Venezuelan voice on his way to the Royal Irish Academy

Opera singer Luis Magallanes: ‘I’ve gone from a humanitarian crisis to being here’

In early May, Luis Magallanes went to a local market in Barcelona to buy supplies. He had only been in the city for a couple of days and he was still feeling overwhelmed by the circumstances of his journey from poverty-stricken Venezuela.

Looking around, he could hardly believe the abundance of food and the contrast with the situation in his home country. “When I walked in, I started crying,” he says.

For Magallanes (28), the move to Europe has been doubly significant. Not only does it mean escaping economic hardship, but it is also allowing him to realise his dream of becoming an opera singer.

“I’ve gone from being in the middle of a bad humanitarian crisis to being here, where I have a chance of a normal life and wonderful artistic opportunities,” he says. “The change is enormous.”


Magallanes's musical talent has caused him to be plucked from the obscurity of a rural Venezuelan town and handed a place at Dublin's Royal Irish Academy of Music (RIAM), via his current stint in Barcelona.

This remarkable journey was made possible, in great part, by the Latin Grammy-winning Venezuelan pianist, Gabriela Montero, and her Cork-born husband, the baritone singer Sam McElroy, who have taken him under their wing.

Magallanes grew up in modest circumstances in the town of Zaraza in the Venezuelan interior. He joined a local choir and, on hearing Peruvian tenor Juan Diego Flórez sing on television, discovered his vocation. “I told myself I wanted to sing like that,” he says, describing it as “love at first listen”.

But it was not easy to develop his nascent talent. His hometown did not offer the kind of resources he needed and to attend weekly classes in the town of Calabozo, he had to rise at 2am and take a five-hour bus ride.


Meanwhile, Venezuela’s economy was nosediving under the leadership of president Nicolás Maduro – who survived an apparent assassination attempt in the capital Caracas earlier this month – as hyperinflation devalued wages and shortages of basic goods started to bite.

At the same time, violent crime was soaring, making it one of the most dangerous countries in the world.

I was stunned by the potential, he had a real what we call 'Italianate' sound - very classical, of the old school

Gabriela Montero was among those speaking out against the Maduro regime on the international stage, using her fame to denounce his government's policies. Amnesty International has named her an "honorary consul" for her efforts.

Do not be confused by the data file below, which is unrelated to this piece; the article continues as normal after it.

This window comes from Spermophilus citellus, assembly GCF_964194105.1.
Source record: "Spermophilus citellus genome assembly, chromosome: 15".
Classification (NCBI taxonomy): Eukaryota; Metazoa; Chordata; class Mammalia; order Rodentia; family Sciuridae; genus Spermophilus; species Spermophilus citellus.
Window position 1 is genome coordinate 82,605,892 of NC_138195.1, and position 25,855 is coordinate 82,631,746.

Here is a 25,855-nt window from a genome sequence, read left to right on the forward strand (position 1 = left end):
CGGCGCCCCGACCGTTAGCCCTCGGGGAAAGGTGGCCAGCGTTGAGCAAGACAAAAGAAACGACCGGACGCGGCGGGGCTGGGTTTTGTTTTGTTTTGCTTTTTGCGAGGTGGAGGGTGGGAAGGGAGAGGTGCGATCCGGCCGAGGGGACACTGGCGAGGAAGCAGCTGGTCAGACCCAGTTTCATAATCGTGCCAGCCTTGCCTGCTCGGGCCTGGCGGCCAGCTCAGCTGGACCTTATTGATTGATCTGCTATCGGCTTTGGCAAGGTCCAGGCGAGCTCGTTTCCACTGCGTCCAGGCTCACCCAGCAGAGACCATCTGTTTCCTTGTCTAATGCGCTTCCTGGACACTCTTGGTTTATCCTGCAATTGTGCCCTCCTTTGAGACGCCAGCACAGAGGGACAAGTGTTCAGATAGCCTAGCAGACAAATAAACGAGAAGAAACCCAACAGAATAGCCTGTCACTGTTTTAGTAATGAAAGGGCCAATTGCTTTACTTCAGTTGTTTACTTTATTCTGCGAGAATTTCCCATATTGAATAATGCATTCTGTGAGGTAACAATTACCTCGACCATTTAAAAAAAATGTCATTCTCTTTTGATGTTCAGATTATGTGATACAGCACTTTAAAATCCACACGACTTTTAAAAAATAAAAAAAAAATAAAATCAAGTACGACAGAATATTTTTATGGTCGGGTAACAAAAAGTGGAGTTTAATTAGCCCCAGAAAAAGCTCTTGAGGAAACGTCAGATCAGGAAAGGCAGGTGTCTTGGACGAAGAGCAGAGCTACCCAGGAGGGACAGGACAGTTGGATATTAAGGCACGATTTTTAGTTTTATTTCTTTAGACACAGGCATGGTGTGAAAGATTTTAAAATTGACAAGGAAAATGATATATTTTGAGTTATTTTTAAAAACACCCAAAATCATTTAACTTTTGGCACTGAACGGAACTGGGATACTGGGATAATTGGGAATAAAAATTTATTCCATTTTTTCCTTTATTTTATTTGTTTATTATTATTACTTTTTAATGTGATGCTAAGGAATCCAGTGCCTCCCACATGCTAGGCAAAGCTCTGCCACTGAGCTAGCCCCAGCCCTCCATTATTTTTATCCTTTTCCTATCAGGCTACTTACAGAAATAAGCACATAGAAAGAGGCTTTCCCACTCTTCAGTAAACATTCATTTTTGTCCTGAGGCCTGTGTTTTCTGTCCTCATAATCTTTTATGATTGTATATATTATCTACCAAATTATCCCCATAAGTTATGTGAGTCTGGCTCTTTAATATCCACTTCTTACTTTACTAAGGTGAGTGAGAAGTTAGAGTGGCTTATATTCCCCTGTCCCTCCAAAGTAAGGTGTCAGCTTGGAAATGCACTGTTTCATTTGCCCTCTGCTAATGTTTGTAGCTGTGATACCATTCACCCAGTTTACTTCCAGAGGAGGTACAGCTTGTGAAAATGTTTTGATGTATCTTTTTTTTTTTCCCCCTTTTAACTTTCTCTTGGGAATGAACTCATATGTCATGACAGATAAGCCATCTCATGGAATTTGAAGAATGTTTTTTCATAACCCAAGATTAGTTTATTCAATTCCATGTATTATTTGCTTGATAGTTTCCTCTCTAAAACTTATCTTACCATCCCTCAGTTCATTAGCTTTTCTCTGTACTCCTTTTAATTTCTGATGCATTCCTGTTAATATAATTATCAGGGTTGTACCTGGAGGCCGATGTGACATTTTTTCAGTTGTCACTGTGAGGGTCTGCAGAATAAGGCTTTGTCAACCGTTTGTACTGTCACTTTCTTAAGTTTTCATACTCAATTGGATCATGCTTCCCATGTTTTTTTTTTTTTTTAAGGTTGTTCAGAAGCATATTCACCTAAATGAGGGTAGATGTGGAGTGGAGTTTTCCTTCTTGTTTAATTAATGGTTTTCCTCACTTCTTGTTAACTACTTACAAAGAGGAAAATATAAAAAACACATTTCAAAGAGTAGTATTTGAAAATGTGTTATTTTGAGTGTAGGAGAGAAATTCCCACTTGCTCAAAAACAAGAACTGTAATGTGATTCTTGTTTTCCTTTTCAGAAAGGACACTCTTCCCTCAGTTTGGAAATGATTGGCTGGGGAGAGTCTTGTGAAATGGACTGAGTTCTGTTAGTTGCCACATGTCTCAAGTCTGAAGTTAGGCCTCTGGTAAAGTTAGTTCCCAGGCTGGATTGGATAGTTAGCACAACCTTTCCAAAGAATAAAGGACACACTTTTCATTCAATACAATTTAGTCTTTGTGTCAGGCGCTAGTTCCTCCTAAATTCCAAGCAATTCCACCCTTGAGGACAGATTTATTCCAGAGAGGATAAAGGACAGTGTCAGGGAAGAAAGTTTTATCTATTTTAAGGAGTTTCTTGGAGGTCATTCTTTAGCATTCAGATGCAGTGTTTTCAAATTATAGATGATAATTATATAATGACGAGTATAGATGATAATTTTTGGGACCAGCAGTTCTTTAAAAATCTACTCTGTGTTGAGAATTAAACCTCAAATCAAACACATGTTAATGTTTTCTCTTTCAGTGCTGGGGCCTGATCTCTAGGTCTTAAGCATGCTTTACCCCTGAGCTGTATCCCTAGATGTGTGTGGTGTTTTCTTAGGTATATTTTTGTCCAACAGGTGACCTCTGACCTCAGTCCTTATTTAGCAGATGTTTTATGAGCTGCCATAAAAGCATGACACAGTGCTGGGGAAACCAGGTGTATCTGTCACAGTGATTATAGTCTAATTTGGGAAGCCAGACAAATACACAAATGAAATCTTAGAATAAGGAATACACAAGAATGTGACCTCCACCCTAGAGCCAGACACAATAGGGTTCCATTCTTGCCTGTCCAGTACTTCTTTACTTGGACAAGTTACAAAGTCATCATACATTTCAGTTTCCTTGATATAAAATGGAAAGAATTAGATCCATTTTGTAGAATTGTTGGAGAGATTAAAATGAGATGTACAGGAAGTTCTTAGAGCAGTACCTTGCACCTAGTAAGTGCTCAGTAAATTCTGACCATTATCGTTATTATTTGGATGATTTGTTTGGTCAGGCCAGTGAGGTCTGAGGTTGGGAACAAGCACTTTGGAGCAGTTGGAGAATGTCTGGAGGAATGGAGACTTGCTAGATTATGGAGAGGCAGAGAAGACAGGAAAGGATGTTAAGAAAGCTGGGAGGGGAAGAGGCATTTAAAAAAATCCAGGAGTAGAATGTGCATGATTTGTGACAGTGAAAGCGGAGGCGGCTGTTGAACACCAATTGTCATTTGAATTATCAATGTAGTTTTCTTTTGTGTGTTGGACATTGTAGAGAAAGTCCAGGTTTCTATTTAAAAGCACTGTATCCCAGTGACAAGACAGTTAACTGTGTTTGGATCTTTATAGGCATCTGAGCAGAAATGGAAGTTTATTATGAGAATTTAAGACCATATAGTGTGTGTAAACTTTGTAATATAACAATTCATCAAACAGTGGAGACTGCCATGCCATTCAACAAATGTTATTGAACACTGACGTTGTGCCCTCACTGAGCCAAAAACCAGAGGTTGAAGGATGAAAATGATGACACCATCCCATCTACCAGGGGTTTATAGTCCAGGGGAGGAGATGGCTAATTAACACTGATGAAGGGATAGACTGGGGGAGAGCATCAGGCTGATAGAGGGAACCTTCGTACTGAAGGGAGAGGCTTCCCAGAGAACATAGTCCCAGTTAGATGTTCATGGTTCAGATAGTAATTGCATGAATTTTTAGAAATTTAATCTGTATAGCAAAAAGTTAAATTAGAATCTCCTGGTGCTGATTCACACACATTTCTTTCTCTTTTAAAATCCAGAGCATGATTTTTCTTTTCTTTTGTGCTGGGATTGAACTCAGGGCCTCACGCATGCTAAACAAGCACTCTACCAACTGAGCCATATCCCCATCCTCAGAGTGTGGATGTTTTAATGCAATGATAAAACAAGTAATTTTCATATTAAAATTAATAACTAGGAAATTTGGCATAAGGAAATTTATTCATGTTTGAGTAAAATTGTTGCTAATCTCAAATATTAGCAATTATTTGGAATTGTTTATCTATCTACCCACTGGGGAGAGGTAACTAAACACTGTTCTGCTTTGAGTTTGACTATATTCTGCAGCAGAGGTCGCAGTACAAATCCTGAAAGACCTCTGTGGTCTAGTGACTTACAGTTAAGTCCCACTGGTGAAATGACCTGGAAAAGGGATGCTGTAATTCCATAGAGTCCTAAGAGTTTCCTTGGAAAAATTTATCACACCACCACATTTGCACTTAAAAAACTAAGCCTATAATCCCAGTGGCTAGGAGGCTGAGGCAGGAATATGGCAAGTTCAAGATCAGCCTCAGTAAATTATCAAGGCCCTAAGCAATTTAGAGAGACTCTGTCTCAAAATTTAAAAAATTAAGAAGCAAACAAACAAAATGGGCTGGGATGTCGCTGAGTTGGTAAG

Seeking a way out of Venezuela, Magallanes contacted Montero via social media, having seen that she frequently helped compatriots and in some cases had found musicians places in conservatories abroad. He explained his dire economic circumstances and his dreams of singing.

“I needed an opportunity,” he says. “Classical music was such a deep part of my life because of how I feel when I sing, how I communicate with people when I sing.”

McElroy says that as their contact with Magallanes continued, he and his wife started getting a picture of someone who was struggling to make ends meet and who was almost in starvation.

“But the thing is there’s nothing you can do unless the person has a talent which is above and beyond [the normal] and can be brought to the attention of conservatories,” McElroy says. “Classical music is very meritocratic, you don’t get into a conservatory unless you’ve got the goods.”


Montero asked Magallanes to send her a video of him singing so she could evaluate his talent. Even such a relatively straightforward task was a major undertaking for him as he had no access to either a piano and accompanist or the equipment to film his performance. Eventually, he managed to record an excerpt from Mozart's Così fan tutte on a phone and when they saw it, the couple were overwhelmed.

“I was stunned by the potential, he had a real what we call ‘Italianate’ sound - very classical, of the old school – and there it was coming from this kid in the middle of nowhere,” says McElroy.

After that, things moved fast as the couple sought ways to bring Magallanes to Europe to develop his tenor voice.

Irish singer Tara Erraught and American singer Joyce DiDonato were among those who got involved, as was Plácido Domingo, who invited the young Venezuelan to audition for a place at his young artists' programme in Valencia.

An online fundraiser is under way to pay for the singer's living costs during his time in Dublin

That offer was seen as premature for Magallanes, but in the meantime Erraught had drawn his voice to the attention of Dublin’s RIAM, which offered him a two-year scholarship.

A fundraiser was organised and now Magallanes is staying with Montero and McElroy at their European base in Barcelona, learning English, working on his singing and waiting for his visa to be processed so he can move to Dublin.

An online fundraiser is under way to pay for the singer’s living costs during his time in Dublin, but as far as he is concerned, his ambitions are already being realised.

“If you can’t eat, or don’t have basic services, you forget your dreams, you forget about the world of art,” he says. “Getting away from that and being able to do what you love, what you’ve fought for for so long, it’s an incredible change.”

McElroy, meanwhile, sees this story as reward for a remarkable talent.

“If his voice is his ticket out of there, then let the boy sing,” he says.

Online fundraiser is

Guy Hedgecoe

Guy Hedgecoe

Guy Hedgecoe is a contributor to The Irish Times based in Spain